Black Turbo – my thoughts

In the last 24 hours or so we’ve had the news on the Black Turbo, and then the back story on the Black Turbo. In comments to those pieces many people have passed their opinions on the news. Some are welcoming the car regardless and others think it’s a backward step, almost treacherous.

I guess it’s time I passed my opinion as well.

There’s two genuine thought paths here and though people have been debating them with some vigour in comments, I think they’re both quite valid and needn’t be thought of as mutually exclusive. So I’ll try and deal with those, as they’re pretty much a spot-on representation of my thoughts about this car.

And with all that in mind – be nice to each other, OK?

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Thought 1 – This car’s going to be an asskicker.

Those of you who are calling Saab out on the lack of a ‘3’ in front of the horsepower number for this car ought to keep in mind that horsepower ain’t the issue here. The issue is the debut of a new XWD system. Saab may be coming to this party later than some others, but they’re making one heck of an entrance.

The XWD system on this new car is brand new and it is quite revolutionary. To concentrate on an output figure so much is really selling this system short. I’d invite you to watch this video once again if you need a reminder of the capability this new car will have in terms of handling. For those that can’t be bothered with the terrible sound quality (I really need to try these again now that I’m back home), the XWD system gives the car incredible stability on all surfaces.

The ability to shift the torque around from front to back and side to side (in the back) in concert with all the predictive technology propelled this car through some handling tests quicker that a bunch of competitors cars. And just to test it to the limits, they also threw it through their test course quicker – and with greater control – that a Porsche 911 turbo.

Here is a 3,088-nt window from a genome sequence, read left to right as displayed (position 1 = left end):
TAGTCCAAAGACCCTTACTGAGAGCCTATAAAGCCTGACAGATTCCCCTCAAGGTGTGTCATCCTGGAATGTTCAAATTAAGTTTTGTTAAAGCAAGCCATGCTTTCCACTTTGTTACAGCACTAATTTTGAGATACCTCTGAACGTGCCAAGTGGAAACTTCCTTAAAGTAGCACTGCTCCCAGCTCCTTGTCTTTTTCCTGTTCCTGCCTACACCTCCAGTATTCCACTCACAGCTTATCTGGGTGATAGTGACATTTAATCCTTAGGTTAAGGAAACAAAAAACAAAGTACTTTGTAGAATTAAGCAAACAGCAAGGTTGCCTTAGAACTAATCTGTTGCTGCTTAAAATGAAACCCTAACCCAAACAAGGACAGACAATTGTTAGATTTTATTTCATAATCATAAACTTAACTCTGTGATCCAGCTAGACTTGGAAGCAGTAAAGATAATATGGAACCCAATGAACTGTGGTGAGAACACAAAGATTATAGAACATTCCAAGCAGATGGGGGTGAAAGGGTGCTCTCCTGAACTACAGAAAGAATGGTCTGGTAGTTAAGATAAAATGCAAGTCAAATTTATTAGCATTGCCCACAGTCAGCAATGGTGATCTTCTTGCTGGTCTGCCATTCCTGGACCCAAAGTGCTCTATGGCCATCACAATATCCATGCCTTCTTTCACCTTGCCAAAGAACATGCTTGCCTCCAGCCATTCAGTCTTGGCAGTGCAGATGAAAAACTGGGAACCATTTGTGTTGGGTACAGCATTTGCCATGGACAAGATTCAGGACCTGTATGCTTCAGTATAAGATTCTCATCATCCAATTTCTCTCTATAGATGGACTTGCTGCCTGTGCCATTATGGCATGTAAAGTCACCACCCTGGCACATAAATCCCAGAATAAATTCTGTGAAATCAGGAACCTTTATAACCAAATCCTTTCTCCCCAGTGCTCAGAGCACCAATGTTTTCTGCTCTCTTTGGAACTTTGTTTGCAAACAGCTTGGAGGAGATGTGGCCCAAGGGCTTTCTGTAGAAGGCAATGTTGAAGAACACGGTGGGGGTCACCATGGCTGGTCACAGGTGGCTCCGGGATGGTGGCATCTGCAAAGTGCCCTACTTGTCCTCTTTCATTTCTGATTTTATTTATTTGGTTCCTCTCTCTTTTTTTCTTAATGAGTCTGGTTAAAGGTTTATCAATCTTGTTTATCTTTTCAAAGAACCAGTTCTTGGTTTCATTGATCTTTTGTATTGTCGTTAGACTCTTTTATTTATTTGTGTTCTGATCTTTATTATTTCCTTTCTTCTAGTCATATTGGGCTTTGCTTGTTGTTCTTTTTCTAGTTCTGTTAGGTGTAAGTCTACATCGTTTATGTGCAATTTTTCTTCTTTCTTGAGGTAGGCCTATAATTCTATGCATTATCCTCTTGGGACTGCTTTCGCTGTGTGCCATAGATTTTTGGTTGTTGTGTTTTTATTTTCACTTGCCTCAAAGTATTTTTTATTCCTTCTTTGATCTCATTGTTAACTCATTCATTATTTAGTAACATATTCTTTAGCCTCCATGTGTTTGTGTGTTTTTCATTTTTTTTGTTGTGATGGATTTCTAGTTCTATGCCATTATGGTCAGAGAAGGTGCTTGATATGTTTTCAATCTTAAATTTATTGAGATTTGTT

It may only be 280hp, but the “only” in that phrase covers up a multitude of benefits that are being overlooked by many people.

And I, for one, won’t be accused of writing the aesthetic appeal of this car off, either. How many people go and spend a bunch of money on wheels and skirts and stuff to make their car look like the model above it? You might say it’s superficial, but I’m glad my Viggen looks the way it does.

The best way to get a performance version of a car is to get it that way from the factory. If you’ve got some good contacts at the SDCC (hello Tim!) then maybe you’ll get away with going the long way round. But I’ll take a factory package AND an enhanced package over the standard issue any day of the week. It’s just my thing and I’ve always been that way.

In addition to the looks, don’t forget that this car is apparently going to get the full XWD package as standard. The big ticket item there is the eLSD, which will be an option on the XWD Aero later on (read more here). Without the eLSD, you still get the front/rear split. The eLSD is the magic unit that splits torque in the rear wheels from side to side. The icing on the cake, as Saab puts it. Only the Turbo-X is going to have this as standard, hence the limited nature of the release.

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Thought 2 – They could have done more.

As mentioned, I really do think this car’s going to be brilliant and I’m content now with the idea of putting the numbers to one side and checking out the Turbo-X for what it is.

But I can certainly empathise with those who believe that Saab could have done more.

The big knock on front wheel drive is that it’s hard to get heaps of power going through the front wheels when those wheels are also responsible for steering and the majority of braking. The introduction of XWD is supposed to provide a solution to that issue. I’m not the only one who thought that Saab would benefit from a true halo car that’s capable of something in the order of 300plus.

ctm’s argued pretty well that horsepower has never been a priority for Saab. And I agree. When they developed turbocharging technology, the emphasis was more on safety in overtaking and the achievement of 6-cylinder power from a four cylinder engine. The fun factor was a natural by-product. These are the company’s roots and they DO carry through to today. I remember my own test drive of the XWD SportCombi – I was in the car with the product manager for the new 9-3 and he specifically said that they thought long and hard about whether developing this car with 280hp was a responsible move.